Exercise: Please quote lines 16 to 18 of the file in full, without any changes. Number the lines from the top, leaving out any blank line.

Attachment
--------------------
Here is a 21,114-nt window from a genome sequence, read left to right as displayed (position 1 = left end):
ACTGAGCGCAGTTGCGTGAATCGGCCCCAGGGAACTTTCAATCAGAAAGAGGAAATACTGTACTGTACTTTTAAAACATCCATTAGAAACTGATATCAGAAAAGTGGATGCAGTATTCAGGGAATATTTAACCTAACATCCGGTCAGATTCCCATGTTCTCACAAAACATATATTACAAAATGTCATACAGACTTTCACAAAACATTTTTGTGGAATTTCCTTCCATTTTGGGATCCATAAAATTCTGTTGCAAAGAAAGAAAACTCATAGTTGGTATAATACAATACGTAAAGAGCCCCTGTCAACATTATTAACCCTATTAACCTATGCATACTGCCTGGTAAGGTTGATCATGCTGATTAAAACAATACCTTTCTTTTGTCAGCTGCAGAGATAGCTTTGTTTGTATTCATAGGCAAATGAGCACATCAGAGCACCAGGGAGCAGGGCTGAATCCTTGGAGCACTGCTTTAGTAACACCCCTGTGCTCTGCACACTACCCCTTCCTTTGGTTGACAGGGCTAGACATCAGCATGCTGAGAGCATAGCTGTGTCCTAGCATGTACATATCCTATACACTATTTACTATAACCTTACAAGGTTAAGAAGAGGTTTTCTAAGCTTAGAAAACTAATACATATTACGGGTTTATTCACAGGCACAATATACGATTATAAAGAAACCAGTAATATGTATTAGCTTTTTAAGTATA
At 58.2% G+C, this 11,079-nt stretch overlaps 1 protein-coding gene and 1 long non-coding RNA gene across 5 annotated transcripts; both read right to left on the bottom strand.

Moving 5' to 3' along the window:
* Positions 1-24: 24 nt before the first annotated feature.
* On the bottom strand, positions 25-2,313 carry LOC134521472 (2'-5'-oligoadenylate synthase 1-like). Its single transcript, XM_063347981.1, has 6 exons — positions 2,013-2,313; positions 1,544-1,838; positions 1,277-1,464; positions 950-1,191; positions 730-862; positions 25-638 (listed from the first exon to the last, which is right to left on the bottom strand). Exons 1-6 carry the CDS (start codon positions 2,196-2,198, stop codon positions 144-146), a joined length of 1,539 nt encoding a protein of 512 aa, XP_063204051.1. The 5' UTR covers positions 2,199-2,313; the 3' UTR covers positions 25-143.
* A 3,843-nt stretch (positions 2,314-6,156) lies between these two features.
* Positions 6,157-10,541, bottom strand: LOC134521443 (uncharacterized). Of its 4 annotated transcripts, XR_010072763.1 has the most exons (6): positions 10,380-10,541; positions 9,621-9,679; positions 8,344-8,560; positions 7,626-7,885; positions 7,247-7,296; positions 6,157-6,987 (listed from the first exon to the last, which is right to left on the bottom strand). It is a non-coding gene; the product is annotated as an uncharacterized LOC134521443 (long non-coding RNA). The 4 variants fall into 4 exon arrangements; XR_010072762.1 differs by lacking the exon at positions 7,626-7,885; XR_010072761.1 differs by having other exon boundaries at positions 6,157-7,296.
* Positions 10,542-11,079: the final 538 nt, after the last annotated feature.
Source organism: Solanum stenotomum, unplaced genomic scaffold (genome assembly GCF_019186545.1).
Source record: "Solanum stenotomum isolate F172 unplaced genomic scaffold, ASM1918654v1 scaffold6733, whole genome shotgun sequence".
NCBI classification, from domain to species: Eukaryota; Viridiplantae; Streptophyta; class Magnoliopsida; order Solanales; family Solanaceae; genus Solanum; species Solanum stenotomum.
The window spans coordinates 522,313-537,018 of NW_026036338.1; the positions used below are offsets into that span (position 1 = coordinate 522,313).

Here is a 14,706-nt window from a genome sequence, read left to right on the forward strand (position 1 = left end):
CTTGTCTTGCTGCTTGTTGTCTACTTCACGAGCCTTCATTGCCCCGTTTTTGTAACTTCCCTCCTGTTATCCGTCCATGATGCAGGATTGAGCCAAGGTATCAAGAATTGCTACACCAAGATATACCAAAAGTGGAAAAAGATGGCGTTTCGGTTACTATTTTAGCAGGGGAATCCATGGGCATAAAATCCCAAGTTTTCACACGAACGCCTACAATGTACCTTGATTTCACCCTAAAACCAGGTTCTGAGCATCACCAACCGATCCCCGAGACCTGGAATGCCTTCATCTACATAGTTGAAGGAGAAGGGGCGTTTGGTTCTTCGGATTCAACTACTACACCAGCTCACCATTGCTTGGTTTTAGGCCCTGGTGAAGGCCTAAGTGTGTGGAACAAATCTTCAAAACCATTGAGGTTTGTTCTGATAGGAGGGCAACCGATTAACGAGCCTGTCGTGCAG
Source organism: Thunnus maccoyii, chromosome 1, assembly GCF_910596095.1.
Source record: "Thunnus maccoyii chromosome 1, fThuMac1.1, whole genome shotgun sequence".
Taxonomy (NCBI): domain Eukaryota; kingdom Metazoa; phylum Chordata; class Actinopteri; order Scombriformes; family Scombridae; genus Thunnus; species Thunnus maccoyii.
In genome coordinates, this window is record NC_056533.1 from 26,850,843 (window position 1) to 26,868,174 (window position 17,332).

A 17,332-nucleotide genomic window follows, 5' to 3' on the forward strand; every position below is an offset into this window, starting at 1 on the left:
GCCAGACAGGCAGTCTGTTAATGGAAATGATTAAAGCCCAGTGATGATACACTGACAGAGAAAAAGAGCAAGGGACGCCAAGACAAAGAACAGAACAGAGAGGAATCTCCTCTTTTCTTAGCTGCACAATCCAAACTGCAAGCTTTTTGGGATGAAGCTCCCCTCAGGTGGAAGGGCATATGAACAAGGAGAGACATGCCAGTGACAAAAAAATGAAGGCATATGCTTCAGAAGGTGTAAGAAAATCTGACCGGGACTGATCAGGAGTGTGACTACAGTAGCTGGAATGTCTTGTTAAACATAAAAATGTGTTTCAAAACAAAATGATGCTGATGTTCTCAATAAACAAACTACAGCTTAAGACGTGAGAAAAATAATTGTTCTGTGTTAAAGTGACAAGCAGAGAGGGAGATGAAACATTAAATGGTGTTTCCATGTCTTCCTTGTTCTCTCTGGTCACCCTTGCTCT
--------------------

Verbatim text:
Source organism: Thunnus maccoyii, chromosome 1, assembly GCF_910596095.1.
Source record: "Thunnus maccoyii chromosome 1, fThuMac1.1, whole genome shotgun sequence".
Taxonomy (NCBI): domain Eukaryota; kingdom Metazoa; phylum Chordata; class Actinopteri; order Scombriformes; family Scombridae; genus Thunnus; species Thunnus maccoyii.